Warfare in the twenty-first century goes well beyond conventional armies and nation- states. In a world of diffuse conflicts taking place across sprawling cities, war has become fragmented and uneven to match its settings. Yet the analysis of failed states, civil war, and state building rarely considers the city, rather than the country, as the terrain of battle.
In Cities at War, Mary Kaldor and Saskia Sassen assemble an international team of scholars to examine cities as sites of contemporary warfare and insecurity. Reflecting Kaldor’s expertise on security cultures and Sassen’s perspective on cities and their geographies, they develop new insight into how cities and their residents encounter instability and conflict, as well as the ways in which urban forms provide possibilities for countering violence. Through a series of case studies of cities including Baghdad, Bogotá, Ciudad Juarez, Kabul, and Karachi, the book reveals the unequal distribution of insecurity as well as how urban capabilities might offer resistance and hope. Through analyses of how contemporary forms of identity, inequality, and segregation interact with the built environment, Cities at War explains why and how political violence has become increasingly urbanized. It also points toward the capacity of the city to shape a different kind of urban subjectivity that can serve as a foundation for a more peaceful and equitable future.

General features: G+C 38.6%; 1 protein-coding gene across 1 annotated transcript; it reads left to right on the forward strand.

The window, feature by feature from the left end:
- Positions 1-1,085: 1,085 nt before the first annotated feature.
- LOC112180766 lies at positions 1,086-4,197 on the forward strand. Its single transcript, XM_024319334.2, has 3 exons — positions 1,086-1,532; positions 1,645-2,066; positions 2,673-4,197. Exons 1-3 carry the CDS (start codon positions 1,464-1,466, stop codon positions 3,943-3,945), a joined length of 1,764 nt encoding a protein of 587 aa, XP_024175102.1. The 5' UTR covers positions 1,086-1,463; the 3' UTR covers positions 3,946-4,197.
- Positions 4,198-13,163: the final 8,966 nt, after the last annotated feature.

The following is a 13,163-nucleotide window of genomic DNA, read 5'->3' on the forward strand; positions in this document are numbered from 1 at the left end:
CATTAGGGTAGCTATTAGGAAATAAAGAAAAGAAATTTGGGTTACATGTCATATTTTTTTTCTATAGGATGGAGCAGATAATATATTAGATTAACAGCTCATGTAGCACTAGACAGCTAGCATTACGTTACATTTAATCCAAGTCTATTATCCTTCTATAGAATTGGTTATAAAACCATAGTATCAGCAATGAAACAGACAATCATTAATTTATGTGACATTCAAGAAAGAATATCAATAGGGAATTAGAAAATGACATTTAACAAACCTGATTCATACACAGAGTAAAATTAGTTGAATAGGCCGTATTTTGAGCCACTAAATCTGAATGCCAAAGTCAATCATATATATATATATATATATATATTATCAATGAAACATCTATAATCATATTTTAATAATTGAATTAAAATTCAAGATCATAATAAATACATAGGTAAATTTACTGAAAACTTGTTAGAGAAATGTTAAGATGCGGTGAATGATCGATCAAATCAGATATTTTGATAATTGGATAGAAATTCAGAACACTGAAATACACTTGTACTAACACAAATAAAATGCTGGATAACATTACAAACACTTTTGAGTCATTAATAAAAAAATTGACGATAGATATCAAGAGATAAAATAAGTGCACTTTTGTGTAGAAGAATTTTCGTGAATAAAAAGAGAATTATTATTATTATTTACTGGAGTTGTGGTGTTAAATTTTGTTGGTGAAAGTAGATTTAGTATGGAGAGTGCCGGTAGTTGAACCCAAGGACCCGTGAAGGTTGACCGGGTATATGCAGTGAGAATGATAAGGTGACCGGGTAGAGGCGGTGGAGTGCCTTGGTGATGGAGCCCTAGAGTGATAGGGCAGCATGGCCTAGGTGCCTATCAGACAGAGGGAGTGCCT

Dean of Columbia Journalism School
Staff Writer at the New Yorker
in conversation with...
Professor of Global Governance
Director of the Civil Society and Human Security Research Unit,
London School of Economics
Professor of Sociology,
Safwan M. Masri
EVP for Global Centers and Global Development, Columbia University